The nine-person outift builds applications used by physicians as part of medical record systems in outpatient and primary care treatment settings. It's tough to find people who understand what being in a startup means."Nearly two years ago, Avhana Health hired a fellow, economics major Harrison Tan, 24, who works in business development and as a web developer."It was the best decision," Weiner said.
Venture for America's program, which does much of the prescreening and brings candidates from all over together, "makes it easier to recruit college grads to join a startup," Weiner said. Tan, from San Francisco, said he interviewed in three cities, but hit it off with the small team at Avhana."I was looking for an early-stage company, three people sitting in a room," he said.
"We're bringing top talent to Baltimore to help these companies succeed."Friday's job fair, held at the American Visionary Art Museum, drew 55 employers in health, technology, food manufacturing and a range of other fields from 11 cities. Job fair sponsors included TEDCO, the Economic Alliance of Greater Baltimore and DLA Piper.
Nate Weiner, co-founder and chief operating officer of health technology company Avhana Health, which has its offices in Power Plant Live, has been in business three years and is looking to grow.
"I really like the feeling of camaraderie you get at that early stage."Part of the appeal also comes from helping chart the course for a young company, he said.
And unlike larger cities, he found Baltimore "rough around the edges, but up and coming, with a vitality to it."Bruno, who is from Potomac, said she is willing to go almost anywhere for the right fit at a startup, and said the risk of a company not making it is part of the experience."There is risk, and not all these companies will be successful," she said.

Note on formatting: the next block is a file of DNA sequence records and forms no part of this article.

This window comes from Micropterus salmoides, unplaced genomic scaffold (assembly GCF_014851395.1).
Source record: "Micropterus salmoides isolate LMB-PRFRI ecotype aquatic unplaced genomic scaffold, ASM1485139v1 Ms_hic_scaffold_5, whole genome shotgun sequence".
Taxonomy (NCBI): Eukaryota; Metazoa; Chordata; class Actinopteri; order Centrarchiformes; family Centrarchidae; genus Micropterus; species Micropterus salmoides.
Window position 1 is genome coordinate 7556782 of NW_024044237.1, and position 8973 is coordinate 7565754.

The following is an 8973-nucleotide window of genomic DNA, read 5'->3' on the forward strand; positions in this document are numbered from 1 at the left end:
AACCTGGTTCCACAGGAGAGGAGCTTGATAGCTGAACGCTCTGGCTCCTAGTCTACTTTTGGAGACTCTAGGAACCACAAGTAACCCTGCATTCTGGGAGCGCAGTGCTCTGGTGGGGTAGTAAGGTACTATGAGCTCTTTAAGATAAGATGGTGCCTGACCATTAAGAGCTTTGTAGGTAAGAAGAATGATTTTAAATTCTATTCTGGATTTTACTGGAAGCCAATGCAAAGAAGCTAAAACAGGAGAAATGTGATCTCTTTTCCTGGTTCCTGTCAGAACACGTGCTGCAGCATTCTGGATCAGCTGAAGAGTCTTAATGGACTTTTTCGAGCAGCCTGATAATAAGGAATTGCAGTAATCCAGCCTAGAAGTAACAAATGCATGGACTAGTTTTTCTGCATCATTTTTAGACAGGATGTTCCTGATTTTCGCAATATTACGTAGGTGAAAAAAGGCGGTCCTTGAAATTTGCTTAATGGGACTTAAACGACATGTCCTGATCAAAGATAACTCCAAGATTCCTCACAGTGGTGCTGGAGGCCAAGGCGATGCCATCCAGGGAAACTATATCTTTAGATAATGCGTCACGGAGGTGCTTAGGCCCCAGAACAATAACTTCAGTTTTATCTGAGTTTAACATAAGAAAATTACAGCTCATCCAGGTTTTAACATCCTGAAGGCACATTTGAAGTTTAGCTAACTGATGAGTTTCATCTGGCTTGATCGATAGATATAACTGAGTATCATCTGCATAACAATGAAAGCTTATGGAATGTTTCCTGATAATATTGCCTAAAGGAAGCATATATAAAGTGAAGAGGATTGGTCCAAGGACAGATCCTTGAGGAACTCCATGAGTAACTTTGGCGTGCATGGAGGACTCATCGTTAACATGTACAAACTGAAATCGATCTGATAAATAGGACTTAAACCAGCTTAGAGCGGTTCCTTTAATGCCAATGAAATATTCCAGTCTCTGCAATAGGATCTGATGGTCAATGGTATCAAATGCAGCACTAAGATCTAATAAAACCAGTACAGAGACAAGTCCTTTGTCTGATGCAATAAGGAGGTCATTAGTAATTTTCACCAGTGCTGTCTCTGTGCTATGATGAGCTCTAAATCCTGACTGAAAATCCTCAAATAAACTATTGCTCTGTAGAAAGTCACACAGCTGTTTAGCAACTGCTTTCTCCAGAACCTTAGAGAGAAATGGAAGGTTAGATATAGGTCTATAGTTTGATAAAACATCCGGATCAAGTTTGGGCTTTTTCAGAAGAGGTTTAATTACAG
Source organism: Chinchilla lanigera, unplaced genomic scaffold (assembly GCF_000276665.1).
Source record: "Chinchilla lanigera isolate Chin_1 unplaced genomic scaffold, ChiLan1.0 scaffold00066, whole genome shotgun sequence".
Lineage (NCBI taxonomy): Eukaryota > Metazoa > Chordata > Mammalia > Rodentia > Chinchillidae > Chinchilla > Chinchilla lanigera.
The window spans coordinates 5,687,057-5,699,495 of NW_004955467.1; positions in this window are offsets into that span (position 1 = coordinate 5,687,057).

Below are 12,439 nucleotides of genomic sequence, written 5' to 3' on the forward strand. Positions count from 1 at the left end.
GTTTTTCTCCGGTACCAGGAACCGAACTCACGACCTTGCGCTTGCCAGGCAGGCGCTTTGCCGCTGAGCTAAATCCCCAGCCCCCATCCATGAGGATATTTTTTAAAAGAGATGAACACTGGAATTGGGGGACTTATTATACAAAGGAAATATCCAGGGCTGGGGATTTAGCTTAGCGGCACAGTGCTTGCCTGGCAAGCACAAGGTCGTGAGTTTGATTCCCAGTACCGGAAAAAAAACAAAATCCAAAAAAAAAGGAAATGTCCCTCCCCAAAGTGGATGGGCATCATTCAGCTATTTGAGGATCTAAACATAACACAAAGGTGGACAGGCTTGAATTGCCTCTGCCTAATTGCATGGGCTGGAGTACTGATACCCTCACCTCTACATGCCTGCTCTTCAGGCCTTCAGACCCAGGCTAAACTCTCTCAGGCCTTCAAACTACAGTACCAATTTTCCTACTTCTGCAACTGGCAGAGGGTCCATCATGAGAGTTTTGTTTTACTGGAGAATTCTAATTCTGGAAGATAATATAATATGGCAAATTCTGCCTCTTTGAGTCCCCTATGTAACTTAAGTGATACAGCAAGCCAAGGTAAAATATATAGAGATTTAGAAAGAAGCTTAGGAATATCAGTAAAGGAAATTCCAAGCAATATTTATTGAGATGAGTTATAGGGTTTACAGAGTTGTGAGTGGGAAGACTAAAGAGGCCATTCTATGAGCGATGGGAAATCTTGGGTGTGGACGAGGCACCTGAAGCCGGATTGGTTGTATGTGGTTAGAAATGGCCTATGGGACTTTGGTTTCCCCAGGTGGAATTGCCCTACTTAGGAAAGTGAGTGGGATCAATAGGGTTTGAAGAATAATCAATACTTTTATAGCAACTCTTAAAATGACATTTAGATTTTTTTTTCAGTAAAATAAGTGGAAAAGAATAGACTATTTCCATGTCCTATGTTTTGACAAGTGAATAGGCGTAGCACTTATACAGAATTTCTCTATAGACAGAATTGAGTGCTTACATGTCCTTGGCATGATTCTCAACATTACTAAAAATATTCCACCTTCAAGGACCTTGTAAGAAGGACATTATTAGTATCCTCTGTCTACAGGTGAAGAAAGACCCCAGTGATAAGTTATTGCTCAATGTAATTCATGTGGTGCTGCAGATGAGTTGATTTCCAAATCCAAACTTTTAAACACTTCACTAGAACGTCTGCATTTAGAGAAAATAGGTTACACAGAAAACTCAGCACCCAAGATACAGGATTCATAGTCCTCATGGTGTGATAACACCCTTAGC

The 22-year-old business and international studies senior at the University of Pennsylvania already had turned down a job offer from a big corporation."Startups are innovative in many ways and they represent the future," Bruno said.If so, you should check out our top 10 start-up incubators from across the world.Since its launch in 2005, YCombinator has set the benchmark of what a start-up incubator should look like and behave.Marisa Bruno, 22, a University of Pennsylvania senior, had nine job interviews scheduled Friday at a job fair for startups held Friday by Venture For America in Baltimore.She already has turned down a corporate job in hopes of working with entreprenuers.The program expects to place 15 to 20 of the fellows at Baltimore-based companies this year, adding to 35 fellows already working in the city.Fellows, who received training from the nonprofit before being placed, often stay a longer term with their companies, and about a quarter of those in the program have started their own businesses, Grinberg said."Job growth comes from companies under five years of age in cities like Baltimore," she said.(Lorraine Mirabella / Baltimore Sun) Marisa Bruno found herself among dozens of prospective college graduates Friday morning at a Baltimore job fair, pumped up for a day of speed-dating-style interviews.More than 100 students hoped to dazzle the founders of 55 startups on hand looking for help.Corporate travel is the second largest indirect spend for business but most are struggling to unlock a greater return on investment.The key is using the right travel tech which will not only help your bottom line, but protect your employees and keep your data secure.